2 min Read
October 4, 2011

Once upon a Design: Introducing Visual Storytelling

Rebecca Hume

Let me tell you a story. No, better. Let me show you one.

Storytelling as a technique has been getting a lot of buzz in the nonprofit world. And with good reason. As Aesop discovered way back in ancient times, a well-spun tale can be an indispensable communication tool. It sends your listeners on a journey, allowing them to develop a personal connection with the issue and, as a result, sticks with them in a way that simply asserting the moral outright never could.

Now, substitute “donors” for “listeners” and “mission” for “moral” and you can see just how handy stories can be for cause-based organizations.

When crafting effective stories for nonprofits, we’ve found the best tales are told not just with evocative language but through smart visual design. So, this month, Big Duck is introducing an area of work we’re calling visual storytelling.

What, exactly, is a visual story? Well, it can be a lot of things. Annual reports, infographics, video, PowerPoint presentations–even physical spaces–can become visual stories. The key is that, unlike the illustrations in a book of fairytales that depict a crucial moment or two, visual stories are driven from beginning to end by their imagery. The drama is woven right into the design, resulting in a story that feels that much more real and affecting.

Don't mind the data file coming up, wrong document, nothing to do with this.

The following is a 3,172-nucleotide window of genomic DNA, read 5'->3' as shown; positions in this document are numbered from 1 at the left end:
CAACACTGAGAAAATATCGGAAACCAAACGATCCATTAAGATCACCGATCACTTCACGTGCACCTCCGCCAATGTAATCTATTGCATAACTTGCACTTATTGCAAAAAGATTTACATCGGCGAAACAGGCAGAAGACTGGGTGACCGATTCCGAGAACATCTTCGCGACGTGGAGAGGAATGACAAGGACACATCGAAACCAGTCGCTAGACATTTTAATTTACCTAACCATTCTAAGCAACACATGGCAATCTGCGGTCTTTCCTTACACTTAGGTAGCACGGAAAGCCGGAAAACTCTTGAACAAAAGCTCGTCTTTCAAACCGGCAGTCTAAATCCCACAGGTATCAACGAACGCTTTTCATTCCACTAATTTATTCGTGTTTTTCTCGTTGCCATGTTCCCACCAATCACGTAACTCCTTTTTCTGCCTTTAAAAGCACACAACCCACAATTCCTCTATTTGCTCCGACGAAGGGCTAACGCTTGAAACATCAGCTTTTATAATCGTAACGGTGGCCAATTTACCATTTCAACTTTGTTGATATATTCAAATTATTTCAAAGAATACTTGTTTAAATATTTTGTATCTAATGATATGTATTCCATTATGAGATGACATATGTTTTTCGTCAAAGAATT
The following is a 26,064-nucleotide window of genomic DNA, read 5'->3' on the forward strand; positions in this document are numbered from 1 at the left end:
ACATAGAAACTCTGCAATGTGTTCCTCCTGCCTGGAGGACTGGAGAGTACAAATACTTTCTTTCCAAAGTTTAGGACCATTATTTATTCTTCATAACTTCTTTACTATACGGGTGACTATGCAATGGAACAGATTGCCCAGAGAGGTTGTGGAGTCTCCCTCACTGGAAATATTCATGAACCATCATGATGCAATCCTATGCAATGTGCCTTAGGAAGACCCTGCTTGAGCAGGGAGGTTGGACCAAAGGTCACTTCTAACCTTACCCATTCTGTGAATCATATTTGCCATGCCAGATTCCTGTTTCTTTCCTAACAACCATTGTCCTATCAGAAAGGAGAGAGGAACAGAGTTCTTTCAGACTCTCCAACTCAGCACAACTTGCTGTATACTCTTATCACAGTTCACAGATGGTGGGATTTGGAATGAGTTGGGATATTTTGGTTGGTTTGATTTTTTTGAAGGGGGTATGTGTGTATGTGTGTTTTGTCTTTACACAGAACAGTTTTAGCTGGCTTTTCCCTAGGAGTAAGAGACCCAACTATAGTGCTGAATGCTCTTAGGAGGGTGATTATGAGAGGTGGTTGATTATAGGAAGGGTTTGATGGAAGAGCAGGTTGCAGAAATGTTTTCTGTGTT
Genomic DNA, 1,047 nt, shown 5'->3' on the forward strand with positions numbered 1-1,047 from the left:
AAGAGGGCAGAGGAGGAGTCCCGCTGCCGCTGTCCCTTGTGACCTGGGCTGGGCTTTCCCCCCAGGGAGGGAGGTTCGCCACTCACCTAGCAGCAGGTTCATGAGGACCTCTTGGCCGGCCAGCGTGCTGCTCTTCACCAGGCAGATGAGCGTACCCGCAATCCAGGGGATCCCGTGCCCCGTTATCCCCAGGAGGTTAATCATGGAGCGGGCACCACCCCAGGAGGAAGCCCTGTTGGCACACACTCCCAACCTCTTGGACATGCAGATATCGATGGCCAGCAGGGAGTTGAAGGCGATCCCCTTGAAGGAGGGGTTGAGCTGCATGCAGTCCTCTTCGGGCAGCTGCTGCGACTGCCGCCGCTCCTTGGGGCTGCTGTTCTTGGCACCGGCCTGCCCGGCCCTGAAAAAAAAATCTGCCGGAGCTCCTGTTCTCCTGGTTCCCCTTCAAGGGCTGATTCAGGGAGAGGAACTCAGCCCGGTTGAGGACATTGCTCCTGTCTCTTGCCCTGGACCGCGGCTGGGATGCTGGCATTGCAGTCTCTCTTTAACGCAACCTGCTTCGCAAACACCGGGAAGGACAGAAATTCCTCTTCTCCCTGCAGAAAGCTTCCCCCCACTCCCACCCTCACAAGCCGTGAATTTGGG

Think of it as the difference between reading the Biblical account of creation and gazing up at the ceiling of the Sistine Chapel. Both share a common narrative, but the painting brings it to life with a power that takes your breath away.

Not that it takes a Michelangelo to create a good visual story. Here are a few of the elements we make sure to consider when we set out to spin our visual yarns:

  • Character: Stories are only compelling when we care about the individuals in them. Since most nonprofits are, at heart, about helping people, figure out who those people are and how to keep the focus on them.
  • Plot: Your story needs to follow some kind of progression, with a defined conflict as well as a resolution. Think about what kind of change you’re making in the world and what examples illustrate that on a specific, human level.
  • Genre: Once you’ve got the outline of your story, give some thought to the best way to show it. After all, effective visual storytelling relies on the medium matching the message. Is it about a crisis requiring an urgent response? The immediacy of video may be the way to go. A tale of success against the odds? An infographic could be a smart choice.
  • Audience: Always, always remember who your story is for. Make sure it’s not only interesting but also that your audience can see how they fit in–ideally as the ones with the power to bring about more happily-ever-afters.

Our recent project for Masa Israel Journey shows how all these elements can work together. A combination of photography, infographics, and a text-light PowerPoint presentation illustrate how spending time in Israel helps young American Jews connect to their heritage and discover their leadership potential, which ultimately benefits the entire Jewish community.

Have you run across any particularly moving visual stories lately? Let us know in the comments.